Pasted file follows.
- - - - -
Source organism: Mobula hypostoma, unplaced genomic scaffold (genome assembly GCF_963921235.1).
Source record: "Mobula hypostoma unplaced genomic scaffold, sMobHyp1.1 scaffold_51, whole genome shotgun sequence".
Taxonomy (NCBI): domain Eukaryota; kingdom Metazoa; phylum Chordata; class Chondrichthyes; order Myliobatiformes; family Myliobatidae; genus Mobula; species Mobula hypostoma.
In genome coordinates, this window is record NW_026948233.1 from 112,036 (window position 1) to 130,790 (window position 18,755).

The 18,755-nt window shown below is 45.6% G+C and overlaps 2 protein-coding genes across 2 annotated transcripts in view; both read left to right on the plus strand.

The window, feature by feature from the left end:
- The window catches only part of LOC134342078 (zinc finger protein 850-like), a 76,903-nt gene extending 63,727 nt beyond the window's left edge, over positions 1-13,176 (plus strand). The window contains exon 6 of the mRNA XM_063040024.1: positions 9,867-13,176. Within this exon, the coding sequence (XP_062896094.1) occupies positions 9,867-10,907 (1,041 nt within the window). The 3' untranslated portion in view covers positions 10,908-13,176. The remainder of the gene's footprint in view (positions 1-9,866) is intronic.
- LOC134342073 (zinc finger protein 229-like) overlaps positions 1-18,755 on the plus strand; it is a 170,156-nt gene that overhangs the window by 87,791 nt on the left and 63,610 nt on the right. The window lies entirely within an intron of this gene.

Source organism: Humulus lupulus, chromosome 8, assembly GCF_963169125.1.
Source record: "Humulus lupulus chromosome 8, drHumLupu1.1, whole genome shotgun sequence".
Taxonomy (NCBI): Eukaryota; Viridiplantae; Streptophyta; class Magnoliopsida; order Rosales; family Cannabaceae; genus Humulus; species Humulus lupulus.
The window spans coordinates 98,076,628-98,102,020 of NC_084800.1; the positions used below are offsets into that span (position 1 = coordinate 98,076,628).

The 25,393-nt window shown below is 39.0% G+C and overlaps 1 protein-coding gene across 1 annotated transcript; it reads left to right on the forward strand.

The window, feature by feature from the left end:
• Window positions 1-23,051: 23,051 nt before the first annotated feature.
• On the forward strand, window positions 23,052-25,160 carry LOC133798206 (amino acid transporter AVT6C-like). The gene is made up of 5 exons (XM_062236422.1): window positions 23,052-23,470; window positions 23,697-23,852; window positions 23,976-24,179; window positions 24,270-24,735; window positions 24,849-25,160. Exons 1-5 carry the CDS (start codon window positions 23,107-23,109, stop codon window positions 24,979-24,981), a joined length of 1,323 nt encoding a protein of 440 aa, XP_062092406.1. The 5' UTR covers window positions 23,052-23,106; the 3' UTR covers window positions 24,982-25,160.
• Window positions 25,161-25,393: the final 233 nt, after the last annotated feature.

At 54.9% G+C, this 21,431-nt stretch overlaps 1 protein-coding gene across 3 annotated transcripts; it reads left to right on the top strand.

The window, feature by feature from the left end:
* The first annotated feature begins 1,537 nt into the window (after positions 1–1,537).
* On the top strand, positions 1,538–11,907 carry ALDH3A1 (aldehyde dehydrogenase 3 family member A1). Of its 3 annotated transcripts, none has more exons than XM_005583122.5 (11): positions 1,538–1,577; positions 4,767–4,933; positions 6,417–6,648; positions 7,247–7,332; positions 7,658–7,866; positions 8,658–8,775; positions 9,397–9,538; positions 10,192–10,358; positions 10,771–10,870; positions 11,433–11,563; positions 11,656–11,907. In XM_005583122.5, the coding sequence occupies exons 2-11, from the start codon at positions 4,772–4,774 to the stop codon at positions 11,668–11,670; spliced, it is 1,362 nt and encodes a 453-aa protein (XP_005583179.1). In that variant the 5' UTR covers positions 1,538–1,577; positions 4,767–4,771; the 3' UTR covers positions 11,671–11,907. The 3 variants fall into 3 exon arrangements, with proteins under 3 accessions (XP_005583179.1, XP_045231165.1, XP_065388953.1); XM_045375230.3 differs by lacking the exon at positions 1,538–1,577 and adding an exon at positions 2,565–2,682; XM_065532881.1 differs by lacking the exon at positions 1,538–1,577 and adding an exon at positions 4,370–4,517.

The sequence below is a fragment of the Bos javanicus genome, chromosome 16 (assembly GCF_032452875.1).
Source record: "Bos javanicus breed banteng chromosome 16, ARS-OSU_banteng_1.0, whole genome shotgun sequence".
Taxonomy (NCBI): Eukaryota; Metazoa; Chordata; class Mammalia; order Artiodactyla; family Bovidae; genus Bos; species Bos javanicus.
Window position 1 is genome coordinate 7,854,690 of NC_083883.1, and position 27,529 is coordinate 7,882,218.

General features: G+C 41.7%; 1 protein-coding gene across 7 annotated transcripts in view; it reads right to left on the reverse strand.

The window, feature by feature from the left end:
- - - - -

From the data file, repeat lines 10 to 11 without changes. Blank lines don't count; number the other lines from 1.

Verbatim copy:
Source record: "Humulus lupulus chromosome 8, drHumLupu1.1, whole genome shotgun sequence".
Taxonomy (NCBI): Eukaryota; Viridiplantae; Streptophyta; class Magnoliopsida; order Rosales; family Cannabaceae; genus Humulus; species Humulus lupulus.